Translating Doubt

Text:  Timothy Mitchell


Woodhill was my first LSW Prison Project experience and going up on the train I recall the mix of emotions which at the time I was not able to qualify or give a name to. Reflecting back they were, I suspect, a ‘stew’ of the following:


Fear the dominant force I suppose for all the obvious reasons, for I confess, naively, this was my first time within a prison. Self doubt, for even here I was subject to those vain ‘actorly’ concerns about how I might ‘perform’, how I would stand up against other experienced LSW Prison Project artists. Finally lurking underneath, I confess was my more persistent doubt about whether this project could work. 


Bringing Shakespeare’s vision, imagination and liberty into a place of little freedom and independence seemed a wonderful notion, but I was deeply unsure about how it might work in actuality. How would a group of predominantly white, middle-class, well-educated actors create a level of trust necessary to work with a group of largely working-class, poorly-educated, ethnically-divergent young men?


Over the two hours, I got a glimpse of how this might happen.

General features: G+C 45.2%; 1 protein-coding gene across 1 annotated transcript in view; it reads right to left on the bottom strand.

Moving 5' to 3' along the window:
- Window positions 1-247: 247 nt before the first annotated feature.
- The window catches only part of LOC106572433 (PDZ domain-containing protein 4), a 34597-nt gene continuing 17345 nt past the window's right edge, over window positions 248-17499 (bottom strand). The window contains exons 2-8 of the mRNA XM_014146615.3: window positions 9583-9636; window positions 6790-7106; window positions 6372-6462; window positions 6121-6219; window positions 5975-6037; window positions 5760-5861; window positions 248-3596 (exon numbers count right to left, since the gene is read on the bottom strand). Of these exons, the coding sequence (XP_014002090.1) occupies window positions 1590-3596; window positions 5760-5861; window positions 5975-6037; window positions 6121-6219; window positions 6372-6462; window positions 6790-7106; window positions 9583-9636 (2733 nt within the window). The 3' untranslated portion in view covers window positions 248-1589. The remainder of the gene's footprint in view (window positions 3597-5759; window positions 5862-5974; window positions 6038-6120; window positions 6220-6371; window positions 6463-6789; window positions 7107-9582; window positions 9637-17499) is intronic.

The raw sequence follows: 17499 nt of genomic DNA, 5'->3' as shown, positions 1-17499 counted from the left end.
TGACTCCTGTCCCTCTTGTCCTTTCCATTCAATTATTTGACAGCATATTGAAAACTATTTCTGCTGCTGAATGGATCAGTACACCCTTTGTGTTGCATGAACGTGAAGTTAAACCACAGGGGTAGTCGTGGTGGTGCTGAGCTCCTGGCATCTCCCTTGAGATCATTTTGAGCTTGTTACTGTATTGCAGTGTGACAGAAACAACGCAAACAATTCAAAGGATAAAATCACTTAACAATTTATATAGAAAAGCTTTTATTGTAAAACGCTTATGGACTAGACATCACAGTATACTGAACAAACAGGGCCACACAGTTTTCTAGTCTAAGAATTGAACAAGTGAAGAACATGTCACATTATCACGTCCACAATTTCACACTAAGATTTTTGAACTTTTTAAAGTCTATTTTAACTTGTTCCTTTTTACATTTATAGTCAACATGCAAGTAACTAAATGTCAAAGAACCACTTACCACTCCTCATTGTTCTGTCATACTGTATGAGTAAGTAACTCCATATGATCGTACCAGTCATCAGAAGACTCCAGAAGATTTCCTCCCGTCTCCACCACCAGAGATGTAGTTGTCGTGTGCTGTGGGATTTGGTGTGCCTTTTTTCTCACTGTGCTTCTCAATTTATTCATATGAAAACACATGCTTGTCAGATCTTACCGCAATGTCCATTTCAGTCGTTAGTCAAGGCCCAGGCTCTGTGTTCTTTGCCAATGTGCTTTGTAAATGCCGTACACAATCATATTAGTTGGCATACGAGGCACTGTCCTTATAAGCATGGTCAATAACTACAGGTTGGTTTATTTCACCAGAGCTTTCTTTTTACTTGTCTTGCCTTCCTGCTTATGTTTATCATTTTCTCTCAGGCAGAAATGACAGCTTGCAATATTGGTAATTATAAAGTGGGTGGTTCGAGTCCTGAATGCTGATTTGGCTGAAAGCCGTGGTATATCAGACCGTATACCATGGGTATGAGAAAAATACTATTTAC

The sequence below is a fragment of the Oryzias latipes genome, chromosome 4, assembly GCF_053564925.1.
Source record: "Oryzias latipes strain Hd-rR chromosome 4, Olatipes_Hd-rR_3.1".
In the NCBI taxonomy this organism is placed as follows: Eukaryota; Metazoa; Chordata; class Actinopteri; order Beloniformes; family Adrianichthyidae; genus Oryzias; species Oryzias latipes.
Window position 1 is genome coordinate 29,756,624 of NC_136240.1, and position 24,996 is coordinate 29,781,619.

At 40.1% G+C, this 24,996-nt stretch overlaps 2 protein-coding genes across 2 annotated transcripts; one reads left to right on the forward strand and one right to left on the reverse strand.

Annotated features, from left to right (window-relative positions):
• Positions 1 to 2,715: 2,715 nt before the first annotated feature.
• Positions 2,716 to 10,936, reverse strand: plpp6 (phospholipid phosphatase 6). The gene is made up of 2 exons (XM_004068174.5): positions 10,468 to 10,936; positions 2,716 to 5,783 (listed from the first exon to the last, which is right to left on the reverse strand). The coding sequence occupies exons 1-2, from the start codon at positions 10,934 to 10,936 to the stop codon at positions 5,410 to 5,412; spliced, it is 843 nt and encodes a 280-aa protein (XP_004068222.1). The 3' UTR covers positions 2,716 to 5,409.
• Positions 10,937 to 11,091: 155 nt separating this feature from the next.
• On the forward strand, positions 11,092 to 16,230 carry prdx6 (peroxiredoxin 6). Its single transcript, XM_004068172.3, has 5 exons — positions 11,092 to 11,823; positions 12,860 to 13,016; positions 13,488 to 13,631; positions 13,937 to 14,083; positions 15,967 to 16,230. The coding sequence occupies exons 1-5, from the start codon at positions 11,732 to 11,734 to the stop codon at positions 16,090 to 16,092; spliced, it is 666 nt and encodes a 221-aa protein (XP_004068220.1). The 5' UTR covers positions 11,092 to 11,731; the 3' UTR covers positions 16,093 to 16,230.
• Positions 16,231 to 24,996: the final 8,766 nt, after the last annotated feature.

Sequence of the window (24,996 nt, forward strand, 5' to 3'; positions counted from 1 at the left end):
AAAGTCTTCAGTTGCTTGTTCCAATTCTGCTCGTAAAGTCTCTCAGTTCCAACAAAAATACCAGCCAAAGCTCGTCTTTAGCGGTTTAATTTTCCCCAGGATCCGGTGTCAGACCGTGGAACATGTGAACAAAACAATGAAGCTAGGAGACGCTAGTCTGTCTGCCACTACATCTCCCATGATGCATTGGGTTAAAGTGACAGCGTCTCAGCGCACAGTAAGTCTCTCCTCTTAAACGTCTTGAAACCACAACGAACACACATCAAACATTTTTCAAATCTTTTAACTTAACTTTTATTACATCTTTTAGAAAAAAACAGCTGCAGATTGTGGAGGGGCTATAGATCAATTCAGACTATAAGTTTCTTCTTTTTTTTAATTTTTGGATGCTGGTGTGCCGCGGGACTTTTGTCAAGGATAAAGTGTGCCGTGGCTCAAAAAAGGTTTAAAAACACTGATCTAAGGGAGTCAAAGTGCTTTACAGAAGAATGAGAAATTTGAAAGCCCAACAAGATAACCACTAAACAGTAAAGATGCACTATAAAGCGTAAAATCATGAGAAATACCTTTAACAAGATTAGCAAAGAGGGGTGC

I remember Bruce leading the group in a short lesson in iambic and I now recognise the enormous significance of this. For me it underpinned all the work we aimed at. In patting the ‘de dum, de dum, de dum, de dum, de dum’ on our chests, prisoner and performer were learning to speak the same language and therein the commonalty of our purpose was expressed.


From this point it seemed their distrust of us subsided while our curiosity gave over to the spirit of learning from each other. We became united in speaking and enjoying the Bard’s language. Shakespeare it seemed was allowing us to speak in confidence and without self-analysis. He was our interlocutor.


The riches of these sessions I am absolutely certain are cumulative and the greatest achievements are made by building the work over several sessions. However today I felt represented a glimpse of what might be achieved. I realised how Shakespeare’s greatest gift – his words – might be a glorious source of emancipation in a world of scant liberties, where only the imagination remains free. If nothing else I felt I could appreciate how the words of arguably the greatest imagination to have ever lived might within this context be so liberating.


I left feeling the seed had been sowed – the spirit of Shakespeare had been imbued in all – perhaps for the first time. Maybe there will be the opportunity to nurture it further.


There were many memories. In particular, I recall Pat, a Scottish chap, reading his carefully crafted poem with such relish and passion. I recall too Matthew sparring like Muhammed Ali whilst acting out his Witsling and the spirit of excitement and fun this created. But it would be wrong to single out mere moments in this session for the session itself was characterised by the spirit of learning and creativity present in us all.

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